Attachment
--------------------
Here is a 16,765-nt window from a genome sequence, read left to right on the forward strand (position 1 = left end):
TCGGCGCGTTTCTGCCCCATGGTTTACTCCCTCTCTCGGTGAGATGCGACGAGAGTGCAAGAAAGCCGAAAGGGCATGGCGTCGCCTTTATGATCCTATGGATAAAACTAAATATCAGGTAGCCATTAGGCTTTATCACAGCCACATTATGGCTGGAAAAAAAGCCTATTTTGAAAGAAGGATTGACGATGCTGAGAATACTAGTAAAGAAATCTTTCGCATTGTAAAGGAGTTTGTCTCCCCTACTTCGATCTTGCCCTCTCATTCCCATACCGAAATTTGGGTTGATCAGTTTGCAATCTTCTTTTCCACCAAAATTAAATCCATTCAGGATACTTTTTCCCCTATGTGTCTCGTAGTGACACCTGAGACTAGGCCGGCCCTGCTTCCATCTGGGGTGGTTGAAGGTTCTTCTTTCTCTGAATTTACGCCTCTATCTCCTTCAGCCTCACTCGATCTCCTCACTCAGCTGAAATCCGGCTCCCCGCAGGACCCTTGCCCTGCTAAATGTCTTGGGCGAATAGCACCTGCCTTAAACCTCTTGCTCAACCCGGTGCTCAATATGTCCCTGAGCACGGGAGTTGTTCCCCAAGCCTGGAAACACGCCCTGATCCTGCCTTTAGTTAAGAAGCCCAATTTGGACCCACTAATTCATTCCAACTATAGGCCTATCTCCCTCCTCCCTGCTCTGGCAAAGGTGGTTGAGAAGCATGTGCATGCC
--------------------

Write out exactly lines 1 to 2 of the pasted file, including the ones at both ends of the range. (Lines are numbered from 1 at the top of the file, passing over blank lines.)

Here is a 16,765-nt window from a genome sequence, read left to right on the forward strand (position 1 = left end):
TCGGCGCGTTTCTGCCCCATGGTTTACTCCCTCTCTCGGTGAGATGCGACGAGAGTGCAAGAAAGCCGAAAGGGCATGGCGTCGCCTTTATGATCCTATGGATAAAACTAAATATCAGGTAGCCATTAGGCTTTATCACAGCCACATTATGGCTGGAAAAAAAGCCTATTTTGAAAGAAGGATTGACGATGCTGAGAATACTAGTAAAGAAATCTTTCGCATTGTAAAGGAGTTTGTCTCCCCTACTTCGATCTTGCCCTCTCATTCCCATACCGAAATTTGGGTTGATCAGTTTGCAATCTTCTTTTCCACCAAAATTAAATCCATTCAGGATACTTTTTCCCCTATGTGTCTCGTAGTGACACCTGAGACTAGGCCGGCCCTGCTTCCATCTGGGGTGGTTGAAGGTTCTTCTTTCTCTGAATTTACGCCTCTATCTCCTTCAGCCTCACTCGATCTCCTCACTCAGCTGAAATCCGGCTCCCCGCAGGACCCTTGCCCTGCTAAATGTCTTGGGCGAATAGCACCTGCCTTAAACCTCTTGCTCAACCCGGTGCTCAATATGTCCCTGAGCACGGGAGTTGTTCCCCAAGCCTGGAAACACGCCCTGATCCTGCCTTTAGTTAAGAAGCCCAATTTGGACCCACTAATTCATTCCAACTATAGGCCTATCTCCCTCCTCCCTGCTCTGGCAAAGGTGGTTGAGAAGCATGTGCATGCC